The Starvations have been able to cinch the dark heart of so many styles of music, to squeeze it, have it languidly bleed down their arms and meander deep under their skin. Stains, that with no amount of scrubbing, will never come out. Equal parts sickness, celebration, and the macabre. The Starvations, immediately upon listening, have so much figured out: chemistry, alchemy, fermentation. The playing is too assured, too other-worldly realized. Possessed. There’s a vision that doesn’t have to stoop to the past in a constant bow of reverence, but to scoop it up by the ladle and have it violently sizzle over the glassy shards of the present. Yes, it’s punk, but, thankfully, in the widest dilation. Touchstones are merely that – starting points: early Gun Club, The Blasters, fiery Nick Cave and I also hear distant echoes of Bauhaus. Not in sound, but in intent, they’re also akin to what Throw Rag’s all about. Then it’s all boiled and shantied up with occasional piano, accordion, harmonica, and congas in a way that makes it seem more stripped down and closer to what I’ve always thought true roots music should sound like. True gothic, (in the original definition of the word) before it was attached to a genre of music – highlighting decay amongst the decadence. –todd (GSL)

A Blackout to Remember: CD
The number of greaser/rocker/maximum rockabilly bands I currently know and like are few: Throw Rag, Blazing Haley, The Masons, and The Cramps are about all I can come up with. Add in The Starvations. It's hard to sound so believably desperate yet pull it all together in a collection of twelve songs without once falling into a cliché pothole of flaming dice, beating off to Mopar, or Betty Page-o-holics. There's an almost painful hollow feeling - and a hollow-body sound - that permeates the whole record, which makes it all the more catchy and distinctive. It's undeniably well played. Standout tracks are "Queen Bee's Lament," (with "swollen livers and eviction eyes") and ("I'm burning down the") "Church of the Doublecross." The entire CD also has an unaffected, eeire American gothic (as in the unexplainable and forlorn like Edgar Allan Poe, not spooky pancake makeup) feel. I look forward to more. An unexpected surprise. –todd (Revenge)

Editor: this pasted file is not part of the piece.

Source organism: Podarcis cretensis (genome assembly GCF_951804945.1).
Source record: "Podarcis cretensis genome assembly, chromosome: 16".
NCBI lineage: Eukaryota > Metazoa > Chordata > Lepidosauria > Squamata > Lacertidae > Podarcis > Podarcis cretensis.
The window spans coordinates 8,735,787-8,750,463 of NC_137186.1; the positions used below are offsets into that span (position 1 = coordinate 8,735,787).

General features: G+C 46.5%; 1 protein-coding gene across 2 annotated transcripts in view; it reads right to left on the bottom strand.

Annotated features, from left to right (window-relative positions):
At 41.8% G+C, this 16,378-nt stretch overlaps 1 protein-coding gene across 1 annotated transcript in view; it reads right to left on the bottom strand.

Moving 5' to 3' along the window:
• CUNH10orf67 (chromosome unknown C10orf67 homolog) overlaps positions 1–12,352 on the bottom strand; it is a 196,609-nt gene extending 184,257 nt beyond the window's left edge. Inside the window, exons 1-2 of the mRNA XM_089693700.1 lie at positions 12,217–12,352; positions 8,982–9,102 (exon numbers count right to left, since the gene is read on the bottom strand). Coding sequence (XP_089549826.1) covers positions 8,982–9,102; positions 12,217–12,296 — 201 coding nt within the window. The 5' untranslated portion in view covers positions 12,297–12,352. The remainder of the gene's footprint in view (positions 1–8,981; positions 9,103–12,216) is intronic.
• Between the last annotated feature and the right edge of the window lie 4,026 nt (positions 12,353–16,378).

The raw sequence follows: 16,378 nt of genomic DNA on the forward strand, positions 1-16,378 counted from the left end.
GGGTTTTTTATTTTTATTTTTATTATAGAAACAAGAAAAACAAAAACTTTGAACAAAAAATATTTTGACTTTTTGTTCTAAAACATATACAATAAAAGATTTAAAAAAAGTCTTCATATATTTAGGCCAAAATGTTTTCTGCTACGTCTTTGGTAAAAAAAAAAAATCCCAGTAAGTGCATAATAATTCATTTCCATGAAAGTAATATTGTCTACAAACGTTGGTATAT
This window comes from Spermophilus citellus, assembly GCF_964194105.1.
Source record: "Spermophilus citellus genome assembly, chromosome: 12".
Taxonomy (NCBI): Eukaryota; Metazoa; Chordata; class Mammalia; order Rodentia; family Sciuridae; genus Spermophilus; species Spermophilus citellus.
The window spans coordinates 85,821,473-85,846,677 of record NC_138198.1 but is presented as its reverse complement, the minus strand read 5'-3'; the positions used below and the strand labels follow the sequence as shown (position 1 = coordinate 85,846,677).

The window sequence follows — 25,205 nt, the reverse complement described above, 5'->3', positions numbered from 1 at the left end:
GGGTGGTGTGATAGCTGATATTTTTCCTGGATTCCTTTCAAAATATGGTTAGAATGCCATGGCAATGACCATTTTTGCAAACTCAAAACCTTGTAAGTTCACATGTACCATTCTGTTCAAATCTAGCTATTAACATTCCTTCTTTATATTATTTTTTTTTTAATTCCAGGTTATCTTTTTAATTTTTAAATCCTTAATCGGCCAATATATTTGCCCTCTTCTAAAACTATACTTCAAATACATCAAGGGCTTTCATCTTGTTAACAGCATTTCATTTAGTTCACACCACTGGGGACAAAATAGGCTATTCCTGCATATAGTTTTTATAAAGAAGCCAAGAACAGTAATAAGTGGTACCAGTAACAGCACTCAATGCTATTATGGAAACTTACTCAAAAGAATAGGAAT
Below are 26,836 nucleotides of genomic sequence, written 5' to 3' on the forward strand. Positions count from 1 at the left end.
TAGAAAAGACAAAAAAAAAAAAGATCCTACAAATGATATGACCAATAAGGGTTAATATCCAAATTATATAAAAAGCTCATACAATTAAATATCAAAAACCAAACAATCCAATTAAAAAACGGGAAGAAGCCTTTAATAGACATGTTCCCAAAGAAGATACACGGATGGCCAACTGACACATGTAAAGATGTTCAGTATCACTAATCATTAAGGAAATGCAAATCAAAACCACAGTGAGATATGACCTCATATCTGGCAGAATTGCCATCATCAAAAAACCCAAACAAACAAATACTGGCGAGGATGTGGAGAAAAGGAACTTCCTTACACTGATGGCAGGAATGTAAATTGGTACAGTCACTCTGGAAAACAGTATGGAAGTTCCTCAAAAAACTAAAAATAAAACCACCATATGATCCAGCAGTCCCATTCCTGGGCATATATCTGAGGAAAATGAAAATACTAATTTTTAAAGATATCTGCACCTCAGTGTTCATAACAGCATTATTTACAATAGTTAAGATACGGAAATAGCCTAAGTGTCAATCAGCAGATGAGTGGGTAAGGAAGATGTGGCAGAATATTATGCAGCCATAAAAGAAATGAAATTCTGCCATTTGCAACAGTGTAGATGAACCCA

Self-titled: CD
Apparently, this is a one-time side project featuring Patyczak on vocals and the band Starzy Singers from Warsaw. Late ‘70s punk seems to be the main influence on these tunes. Everything is played with controlled chaos and it seems to work well. I wish I could tell you more about how this connects with me emotionally, but all the liner notes seem to be in their native tongue. I’d really appreciate an English lyric section on their bandcamp page so I could follow along.  –koepenick (Nikt Nic Nie Wie)

Mominatrix: 7” EP
Straight-ahead, punchy punk with an obnoxious lyrical bent. The outcomes are given that much more heft, courtesy of a Blasting Room mastering. –jimmy (Sexy Baby)

Mominatrix: 7” EP
There are two great punk bands from Laramie, WY? Okay, they share the same bassist. But here Miguel Chen steps up to the mic and delivers. He seems upset. Two of the songs have “shit” in the title. But I’m here to tell him it’s okay. “You’re a Cop” and the title track really thrash with abandon. I’m not going to tell Miguel to give up his day job, but his moonlighting gig is pretty damn sweet too. –koepenick (Sexy Baby)

Stale Champagne: LP